Harris Glenn Milstead (aka as John Waters’ starlet Divine) died of an enlarged heart at age 42, just one week after Hairspray was released. We never got to see what a digital mess she might have become had she lived to today. But Jeffrey Schwarz’s new documentary I Am Divine will let us take a long, twisted look backwards at her film and onstage work and see proof that sometimes it doesn’t get better—sometimes it gets much, much worse in all the best ways.
John Waters remains a living legend who once said, “Wouldn’t you rather your kid be a drug dealer than a drug addict?” Is it any wonder he helped raise Divine from an unknown B-movie actress into the Queen of Trash Drag? She was a total progenitor of reality TV trainwrecks and according to a biography written by her mom, her younger male self would have been the ideal child badly in need of the “It Gets Better” campaign:
When Glenn was still a child, Frances noticed he showed little or no interest in sports, but instead gravitated toward stuffed animals. In time he exhibited a desire to be every cliché in the book — florist, hair stylist, interior decorator. Surely the gay panic alarms were flashing in the Milstead home when Glenn developed obsessions with Marilyn Monroe and, in particular, Elizabeth Taylor. He gained weight, avoided gym class, and loved being in school plays. He was the object of the bully’s attention, and regularly came home with bruises and swollen lips. What more evidence is needed of the boy’s divinity?…
There was always a little something extra to Divine, and I’m not talking girth. The husky voice, the delivery, the winking humor, and the sly references to acting conventions gone by all suggested a bona-fide artiste, not just a painted gorgon. While others around him in Pink Flamingos, Female Trouble, and even the more palatable Polyester were strange, puerile, or demented, he rose to a higher calling. Any glance at an early John Waters movie will reveal just how much they rely on Divine to sustain our interest. To his everlasting credit, he didn’t overstay his welcome and he never sank into self-parody. He made fun all right, but it was always on his terms. Thank you lord, we have been spared the sight of Divine occupying center square, singing a mawkish ballad on behalf of New York firefighters, or essaying Mama Rose in Gypsy.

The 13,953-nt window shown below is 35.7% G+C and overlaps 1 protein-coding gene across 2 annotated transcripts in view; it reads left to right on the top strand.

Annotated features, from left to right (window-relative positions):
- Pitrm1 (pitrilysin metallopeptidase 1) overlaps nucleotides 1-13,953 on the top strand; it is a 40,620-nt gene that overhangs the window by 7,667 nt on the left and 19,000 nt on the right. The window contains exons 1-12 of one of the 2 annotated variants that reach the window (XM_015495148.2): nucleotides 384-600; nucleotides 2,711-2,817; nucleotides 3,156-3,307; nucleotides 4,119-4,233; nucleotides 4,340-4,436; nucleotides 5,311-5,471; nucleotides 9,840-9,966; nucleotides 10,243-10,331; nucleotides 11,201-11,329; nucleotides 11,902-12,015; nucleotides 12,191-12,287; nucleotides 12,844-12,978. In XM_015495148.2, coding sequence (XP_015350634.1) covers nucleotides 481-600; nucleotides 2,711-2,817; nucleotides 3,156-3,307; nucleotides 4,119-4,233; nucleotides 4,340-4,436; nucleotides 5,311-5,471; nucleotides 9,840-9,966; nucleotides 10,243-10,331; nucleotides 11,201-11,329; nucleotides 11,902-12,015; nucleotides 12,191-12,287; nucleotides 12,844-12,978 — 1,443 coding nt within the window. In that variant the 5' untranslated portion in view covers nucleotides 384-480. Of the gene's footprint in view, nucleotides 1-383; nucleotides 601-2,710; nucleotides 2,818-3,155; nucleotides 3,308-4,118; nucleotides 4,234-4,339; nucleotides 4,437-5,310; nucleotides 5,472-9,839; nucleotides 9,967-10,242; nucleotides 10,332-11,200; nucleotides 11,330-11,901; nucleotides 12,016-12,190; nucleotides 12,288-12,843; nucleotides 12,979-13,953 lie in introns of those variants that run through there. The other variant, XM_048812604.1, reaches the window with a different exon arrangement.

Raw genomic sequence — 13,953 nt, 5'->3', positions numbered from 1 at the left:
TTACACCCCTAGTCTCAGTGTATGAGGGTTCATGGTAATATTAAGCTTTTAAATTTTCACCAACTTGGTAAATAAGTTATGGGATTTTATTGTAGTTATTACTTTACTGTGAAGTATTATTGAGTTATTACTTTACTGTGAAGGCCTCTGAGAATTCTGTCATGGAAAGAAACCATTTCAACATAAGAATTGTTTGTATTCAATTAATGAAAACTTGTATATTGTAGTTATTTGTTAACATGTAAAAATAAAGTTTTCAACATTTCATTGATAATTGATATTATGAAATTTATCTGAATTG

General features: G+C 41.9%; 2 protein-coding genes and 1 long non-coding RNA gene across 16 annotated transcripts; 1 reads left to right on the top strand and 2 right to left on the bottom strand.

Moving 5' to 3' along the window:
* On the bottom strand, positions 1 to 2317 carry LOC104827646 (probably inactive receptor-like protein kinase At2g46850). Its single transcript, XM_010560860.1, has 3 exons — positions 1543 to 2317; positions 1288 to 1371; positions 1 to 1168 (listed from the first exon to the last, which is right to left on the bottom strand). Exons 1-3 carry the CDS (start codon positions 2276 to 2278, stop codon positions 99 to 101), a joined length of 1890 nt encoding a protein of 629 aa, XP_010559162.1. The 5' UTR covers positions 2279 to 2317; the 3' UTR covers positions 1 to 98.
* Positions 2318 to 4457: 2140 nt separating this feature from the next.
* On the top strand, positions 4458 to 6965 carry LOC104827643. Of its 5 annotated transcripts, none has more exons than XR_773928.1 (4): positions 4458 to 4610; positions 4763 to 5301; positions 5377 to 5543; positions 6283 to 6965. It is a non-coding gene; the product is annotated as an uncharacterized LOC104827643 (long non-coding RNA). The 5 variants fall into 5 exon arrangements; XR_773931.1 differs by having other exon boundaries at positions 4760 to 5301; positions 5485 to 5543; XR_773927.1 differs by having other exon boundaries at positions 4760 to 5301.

For the record, Divine didn’t identify as transgender or even transsexual, even though she used Divine as her real name:
“Glenn is the name I was brought up with, Divine is the name I’ve been using for the past twenty-three years. I guess it’s always Glenn and it’s always Divine. Do you mean the character Divine or the person Divine? You see, it gets very complicated. There’s the Divine you’re talking to now and there’s the character Divine, which is just something I do to make a living. She doesn’t really exist at all…”
Maybe Divine would have ascribed to what RuPaul once famously said: “You can call me he. You can call me she. You can call me Regis and Kathie Lee; I don’t care! Just as long as you call me.” She probably would have. Although Divine would have said it screaming, swearing, and while rubbing mayonnaise on herself.